Walking the Routes
The Northern route as the name suggests follows the coast from the border town of Irun in the Basque region of Spain and travelling close to the Atlantic ocean and the Bay of Biscay before eventually dropping down to join the Camino Frances at Azrua some 700 kilometres to the west. This 825k trek attracted 12000 pilgrims in 2011.
The most popular of the four main pilgrimage routes and in 2011 over 130000 travelled all or part of the way to Santiago. This is arguably the most scenic route and the nature and climate make this a wonderful journey to walk or cycle. The route is divided into 33 steps or etapas and from the Pyrenees be prepared for a walk of almost 800 kilometres.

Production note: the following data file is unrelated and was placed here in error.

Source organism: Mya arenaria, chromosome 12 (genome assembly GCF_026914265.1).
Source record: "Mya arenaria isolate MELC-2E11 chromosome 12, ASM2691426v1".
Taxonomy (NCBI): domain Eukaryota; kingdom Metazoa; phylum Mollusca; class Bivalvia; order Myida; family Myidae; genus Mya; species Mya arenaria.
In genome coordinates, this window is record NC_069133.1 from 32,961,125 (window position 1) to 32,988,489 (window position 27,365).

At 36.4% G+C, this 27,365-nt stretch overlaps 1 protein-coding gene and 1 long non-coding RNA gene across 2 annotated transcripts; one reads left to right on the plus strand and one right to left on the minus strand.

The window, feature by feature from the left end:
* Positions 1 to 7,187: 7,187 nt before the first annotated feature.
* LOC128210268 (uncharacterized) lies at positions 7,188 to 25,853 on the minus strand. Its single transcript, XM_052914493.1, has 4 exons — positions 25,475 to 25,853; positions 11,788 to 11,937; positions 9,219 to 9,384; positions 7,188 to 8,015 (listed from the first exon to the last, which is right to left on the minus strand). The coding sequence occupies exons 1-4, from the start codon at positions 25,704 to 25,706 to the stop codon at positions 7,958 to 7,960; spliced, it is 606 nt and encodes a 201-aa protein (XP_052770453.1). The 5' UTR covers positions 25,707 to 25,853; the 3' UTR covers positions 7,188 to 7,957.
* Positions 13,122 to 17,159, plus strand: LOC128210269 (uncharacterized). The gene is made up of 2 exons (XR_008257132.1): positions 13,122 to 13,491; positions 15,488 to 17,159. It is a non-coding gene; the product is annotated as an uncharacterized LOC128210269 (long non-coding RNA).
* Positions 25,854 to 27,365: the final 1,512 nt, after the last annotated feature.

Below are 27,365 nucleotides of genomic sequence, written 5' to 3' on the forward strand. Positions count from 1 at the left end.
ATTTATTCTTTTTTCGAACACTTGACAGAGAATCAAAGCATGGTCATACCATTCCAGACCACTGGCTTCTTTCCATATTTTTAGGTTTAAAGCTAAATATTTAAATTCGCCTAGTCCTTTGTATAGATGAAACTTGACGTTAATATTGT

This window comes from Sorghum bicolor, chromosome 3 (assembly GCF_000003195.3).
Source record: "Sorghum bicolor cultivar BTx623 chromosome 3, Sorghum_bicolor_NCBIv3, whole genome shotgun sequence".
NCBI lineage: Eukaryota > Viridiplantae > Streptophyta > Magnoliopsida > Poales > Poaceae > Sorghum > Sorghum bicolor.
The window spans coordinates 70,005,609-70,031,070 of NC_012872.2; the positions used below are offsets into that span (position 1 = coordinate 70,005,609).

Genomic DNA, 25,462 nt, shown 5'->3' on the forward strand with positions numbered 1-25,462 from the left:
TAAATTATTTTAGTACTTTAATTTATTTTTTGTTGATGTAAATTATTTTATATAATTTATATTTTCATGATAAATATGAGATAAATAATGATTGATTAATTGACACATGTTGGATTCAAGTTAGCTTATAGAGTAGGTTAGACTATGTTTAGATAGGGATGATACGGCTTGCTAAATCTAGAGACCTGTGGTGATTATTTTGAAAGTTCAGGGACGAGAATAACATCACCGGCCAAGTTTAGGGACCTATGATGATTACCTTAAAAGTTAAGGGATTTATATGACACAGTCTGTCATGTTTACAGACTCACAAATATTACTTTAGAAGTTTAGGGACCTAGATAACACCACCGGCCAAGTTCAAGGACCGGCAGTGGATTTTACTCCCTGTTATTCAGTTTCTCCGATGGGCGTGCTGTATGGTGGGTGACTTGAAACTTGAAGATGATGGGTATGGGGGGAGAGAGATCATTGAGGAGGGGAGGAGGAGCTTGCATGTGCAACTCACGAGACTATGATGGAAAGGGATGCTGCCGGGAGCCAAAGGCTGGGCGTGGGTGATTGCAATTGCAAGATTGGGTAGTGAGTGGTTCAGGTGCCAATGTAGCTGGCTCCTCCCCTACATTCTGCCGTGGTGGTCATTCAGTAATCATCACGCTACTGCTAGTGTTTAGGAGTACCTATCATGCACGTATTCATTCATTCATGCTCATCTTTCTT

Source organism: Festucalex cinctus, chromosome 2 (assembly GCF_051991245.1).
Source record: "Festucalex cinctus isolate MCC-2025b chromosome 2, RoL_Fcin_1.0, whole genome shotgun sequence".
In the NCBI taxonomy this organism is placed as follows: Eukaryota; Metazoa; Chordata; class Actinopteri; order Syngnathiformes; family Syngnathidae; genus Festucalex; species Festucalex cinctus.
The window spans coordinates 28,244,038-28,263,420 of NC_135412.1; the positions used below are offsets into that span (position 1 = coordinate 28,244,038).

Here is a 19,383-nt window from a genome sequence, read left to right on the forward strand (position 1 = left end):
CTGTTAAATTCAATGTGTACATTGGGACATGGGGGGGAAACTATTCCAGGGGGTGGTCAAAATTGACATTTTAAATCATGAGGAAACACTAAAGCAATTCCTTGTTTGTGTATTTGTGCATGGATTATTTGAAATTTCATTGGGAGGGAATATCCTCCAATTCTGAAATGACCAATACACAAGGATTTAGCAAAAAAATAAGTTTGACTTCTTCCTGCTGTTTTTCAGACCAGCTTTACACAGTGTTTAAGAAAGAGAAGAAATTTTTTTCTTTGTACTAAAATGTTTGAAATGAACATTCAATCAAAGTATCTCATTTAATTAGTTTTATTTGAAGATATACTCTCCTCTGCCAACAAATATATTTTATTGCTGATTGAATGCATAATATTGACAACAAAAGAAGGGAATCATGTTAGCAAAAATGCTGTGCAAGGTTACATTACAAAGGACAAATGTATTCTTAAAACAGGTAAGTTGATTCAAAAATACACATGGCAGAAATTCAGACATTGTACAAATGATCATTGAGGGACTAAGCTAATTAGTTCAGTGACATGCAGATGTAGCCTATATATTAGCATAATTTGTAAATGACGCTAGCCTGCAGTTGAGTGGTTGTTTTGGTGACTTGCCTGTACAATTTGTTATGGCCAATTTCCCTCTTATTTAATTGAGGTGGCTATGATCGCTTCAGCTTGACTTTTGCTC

This journey historically starts in Lisbon, the capital of Portugal but since most of the trail between Lisbon and Porto is on the tarmac pilgrims these days opt to travel the route from Porto to Santiago which is not quite 250 kilometres. The journey includes some beautiful nature through the fertile region of the country before entering Spain at Tui and eventually travelling through Galicia and onto Santiago. In 2011 over 20000 pilgrims walked this Way making it the second most popular pilgrimage walked or cycled that year.
Via de la Plata
In 2011 almost 8000 or four percent of all pilgrims completed this route to Santiago. This spectacular 1000 kilometre walk is the most remote of all the pilgrimages and bisects the country east to west as it travels north to Santiago.
On this Way you will be rewarded with magnificent reminders of Roman and medieval Spain.
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